Chomp takes app searching a step further with suggested searches, which include categories like shooter games, mortgage calculator, social networking, poker and flight simulators. There’s also a mobile version of the search engine for the Apple and Android operating systems.
What will Apple do with Chomp’s technology? “Apple buys smaller technology companies from time to time and we generally do not discuss our purpose or plans,” Apple said in a published statement.
Apple clearly sees value in Chomp technology — and so did investors. Venture capital firms and angel investors including BlueRun Ventures, Ron Conway and SV Angel, Aydin Senkut, David Lee, Brian Pokorny and Auren Hoffman backed Chomp before Apple gobbled up the company.
“Chomp brings useful technology and a talented team of people who can help Apple and its developers solve the challenge of app discovery. Both consumers and developers are frustrated by the overwhelming number of apps and the difficulties that poses for everyone,” said Greg Sterling, principal analyst at Sterling Market Intelligence.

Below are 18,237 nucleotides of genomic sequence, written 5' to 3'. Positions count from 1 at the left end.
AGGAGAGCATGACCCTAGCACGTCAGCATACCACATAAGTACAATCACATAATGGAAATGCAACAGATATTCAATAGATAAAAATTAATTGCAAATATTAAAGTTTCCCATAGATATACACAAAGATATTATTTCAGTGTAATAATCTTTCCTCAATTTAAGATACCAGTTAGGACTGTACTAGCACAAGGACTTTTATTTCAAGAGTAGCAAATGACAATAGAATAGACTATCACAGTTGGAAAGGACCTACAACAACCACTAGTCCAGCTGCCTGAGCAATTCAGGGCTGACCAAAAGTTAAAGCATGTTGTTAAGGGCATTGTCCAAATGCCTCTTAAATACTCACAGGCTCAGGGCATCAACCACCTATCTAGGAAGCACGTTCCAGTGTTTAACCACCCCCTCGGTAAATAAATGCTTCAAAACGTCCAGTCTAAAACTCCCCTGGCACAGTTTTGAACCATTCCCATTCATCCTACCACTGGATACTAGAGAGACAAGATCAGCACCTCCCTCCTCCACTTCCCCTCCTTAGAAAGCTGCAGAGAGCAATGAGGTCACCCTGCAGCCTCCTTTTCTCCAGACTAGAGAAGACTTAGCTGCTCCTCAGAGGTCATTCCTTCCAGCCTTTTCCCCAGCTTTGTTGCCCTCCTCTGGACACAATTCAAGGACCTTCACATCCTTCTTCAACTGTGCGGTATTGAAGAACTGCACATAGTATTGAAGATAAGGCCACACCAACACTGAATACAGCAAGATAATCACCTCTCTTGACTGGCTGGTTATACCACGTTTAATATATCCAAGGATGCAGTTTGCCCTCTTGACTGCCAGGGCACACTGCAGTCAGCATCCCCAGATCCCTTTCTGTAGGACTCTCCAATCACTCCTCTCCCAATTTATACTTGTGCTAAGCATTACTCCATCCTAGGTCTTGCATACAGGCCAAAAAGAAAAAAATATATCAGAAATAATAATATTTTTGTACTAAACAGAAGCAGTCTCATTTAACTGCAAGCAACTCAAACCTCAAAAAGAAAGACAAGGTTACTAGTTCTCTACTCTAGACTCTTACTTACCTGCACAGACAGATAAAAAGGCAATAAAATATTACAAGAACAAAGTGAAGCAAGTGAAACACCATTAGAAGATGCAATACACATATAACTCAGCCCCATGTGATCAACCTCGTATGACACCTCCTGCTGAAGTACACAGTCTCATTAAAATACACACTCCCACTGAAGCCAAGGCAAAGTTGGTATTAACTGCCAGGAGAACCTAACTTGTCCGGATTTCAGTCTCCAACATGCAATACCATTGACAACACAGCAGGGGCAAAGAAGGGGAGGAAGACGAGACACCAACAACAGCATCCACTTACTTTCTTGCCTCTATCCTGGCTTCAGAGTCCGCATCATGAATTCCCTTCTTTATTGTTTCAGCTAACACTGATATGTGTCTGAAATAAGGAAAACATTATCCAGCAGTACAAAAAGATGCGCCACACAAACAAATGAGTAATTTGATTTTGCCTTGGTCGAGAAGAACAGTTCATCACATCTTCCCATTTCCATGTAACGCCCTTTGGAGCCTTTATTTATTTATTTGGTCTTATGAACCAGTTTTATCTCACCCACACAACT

“Even though the Chomp team and investors made out incredibly well — assuming the Bloomberg report was accurate — this is a small amount of money for Apple. Apple may also feel that an improved App Store experience contributes to competitive differentiation as well.”
Apple’s Cash Overflow
Although Apple didn’t disclose how much it spent on Chomp, it doesn’t seem to matter at some level. Apple CEO Tim Cook told listeners at the company’s annual shareholders meeting on Thursday that the company has more cash than it needs to run the company. Specifically, Apple has more than $97.6 billion cash and investments. Cook told shareholders he was in “active discussion” about what to do with the money.
One of the rumors is that Apple will begin paying shareholders a dividend. Apple stopped the practice in 1995 when the company was in financial straits and turned to Microsoft for a $150 million loan.
Either way, Apple shareholders have plenty to smile about. Company shares continue gaining, rising to more than $515 per share in early morning trading. The company has not suffered any market share or taken any stock hit since Cook took over for Apple co-founder Steve Jobs.